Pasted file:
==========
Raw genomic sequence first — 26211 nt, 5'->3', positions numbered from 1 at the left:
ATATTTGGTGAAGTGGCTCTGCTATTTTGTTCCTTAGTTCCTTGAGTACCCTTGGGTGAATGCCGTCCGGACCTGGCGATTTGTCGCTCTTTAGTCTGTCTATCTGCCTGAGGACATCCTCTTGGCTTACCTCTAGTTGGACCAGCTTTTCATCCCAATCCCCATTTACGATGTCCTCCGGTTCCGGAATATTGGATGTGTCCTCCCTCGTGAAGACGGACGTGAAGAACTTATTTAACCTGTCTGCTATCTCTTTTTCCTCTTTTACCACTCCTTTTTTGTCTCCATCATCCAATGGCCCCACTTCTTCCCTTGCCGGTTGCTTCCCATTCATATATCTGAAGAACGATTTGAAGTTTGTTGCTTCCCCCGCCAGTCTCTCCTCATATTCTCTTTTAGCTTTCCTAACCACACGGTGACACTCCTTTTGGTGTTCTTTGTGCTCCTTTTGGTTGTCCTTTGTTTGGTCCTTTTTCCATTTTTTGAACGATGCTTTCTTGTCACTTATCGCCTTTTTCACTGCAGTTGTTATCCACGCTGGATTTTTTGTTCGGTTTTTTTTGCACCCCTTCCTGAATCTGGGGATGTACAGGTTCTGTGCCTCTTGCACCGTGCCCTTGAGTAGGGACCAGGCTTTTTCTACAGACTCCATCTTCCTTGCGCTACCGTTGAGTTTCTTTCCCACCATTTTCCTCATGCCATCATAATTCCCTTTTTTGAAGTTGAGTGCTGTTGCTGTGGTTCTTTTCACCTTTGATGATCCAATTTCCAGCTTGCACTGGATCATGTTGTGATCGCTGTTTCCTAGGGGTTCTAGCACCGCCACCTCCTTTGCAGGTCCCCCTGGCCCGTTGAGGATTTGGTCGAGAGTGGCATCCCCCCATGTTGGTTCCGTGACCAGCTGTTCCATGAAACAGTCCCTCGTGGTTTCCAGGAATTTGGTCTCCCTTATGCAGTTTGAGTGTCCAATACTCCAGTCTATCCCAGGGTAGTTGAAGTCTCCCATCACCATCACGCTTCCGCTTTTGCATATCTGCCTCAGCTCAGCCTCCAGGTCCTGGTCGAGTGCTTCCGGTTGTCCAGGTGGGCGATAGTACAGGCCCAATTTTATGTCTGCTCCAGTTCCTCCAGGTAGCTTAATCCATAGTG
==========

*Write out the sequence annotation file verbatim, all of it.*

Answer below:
Raw genomic sequence first — 26211 nt, 5'->3', positions numbered from 1 at the left:
ATATTTGGTGAAGTGGCTCTGCTATTTTGTTCCTTAGTTCCTTGAGTACCCTTGGGTGAATGCCGTCCGGACCTGGCGATTTGTCGCTCTTTAGTCTGTCTATCTGCCTGAGGACATCCTCTTGGCTTACCTCTAGTTGGACCAGCTTTTCATCCCAATCCCCATTTACGATGTCCTCCGGTTCCGGAATATTGGATGTGTCCTCCCTCGTGAAGACGGACGTGAAGAACTTATTTAACCTGTCTGCTATCTCTTTTTCCTCTTTTACCACTCCTTTTTTGTCTCCATCATCCAATGGCCCCACTTCTTCCCTTGCCGGTTGCTTCCCATTCATATATCTGAAGAACGATTTGAAGTTTGTTGCTTCCCCCGCCAGTCTCTCCTCATATTCTCTTTTAGCTTTCCTAACCACACGGTGACACTCCTTTTGGTGTTCTTTGTGCTCCTTTTGGTTGTCCTTTGTTTGGTCCTTTTTCCATTTTTTGAACGATGCTTTCTTGTCACTTATCGCCTTTTTCACTGCAGTTGTTATCCACGCTGGATTTTTTGTTCGGTTTTTTTTGCACCCCTTCCTGAATCTGGGGATGTACAGGTTCTGTGCCTCTTGCACCGTGCCCTTGAGTAGGGACCAGGCTTTTTCTACAGACTCCATCTTCCTTGCGCTACCGTTGAGTTTCTTTCCCACCATTTTCCTCATGCCATCATAATTCCCTTTTTTGAAGTTGAGTGCTGTTGCTGTGGTTCTTTTCACCTTTGATGATCCAATTTCCAGCTTGCACTGGATCATGTTGTGATCGCTGTTTCCTAGGGGTTCTAGCACCGCCACCTCCTTTGCAGGTCCCCCTGGCCCGTTGAGGATTTGGTCGAGAGTGGCATCCCCCCATGTTGGTTCCGTGACCAGCTGTTCCATGAAACAGTCCCTCGTGGTTTCCAGGAATTTGGTCTCCCTTATGCAGTTTGAGTGTCCAATACTCCAGTCTATCCCAGGGTAGTTGAAGTCTCCCATCACCATCACGCTTCCGCTTTTGCATATCTGCCTCAGCTCAGCCTCCAGGTCCTGGTCGAGTGCTTCCGGTTGTCCAGGTGGGCGATAGTACAGGCCCAATTTTATGTCTGCTCCAGTTCCTCCAGGTAGCTTAATCCATAGTG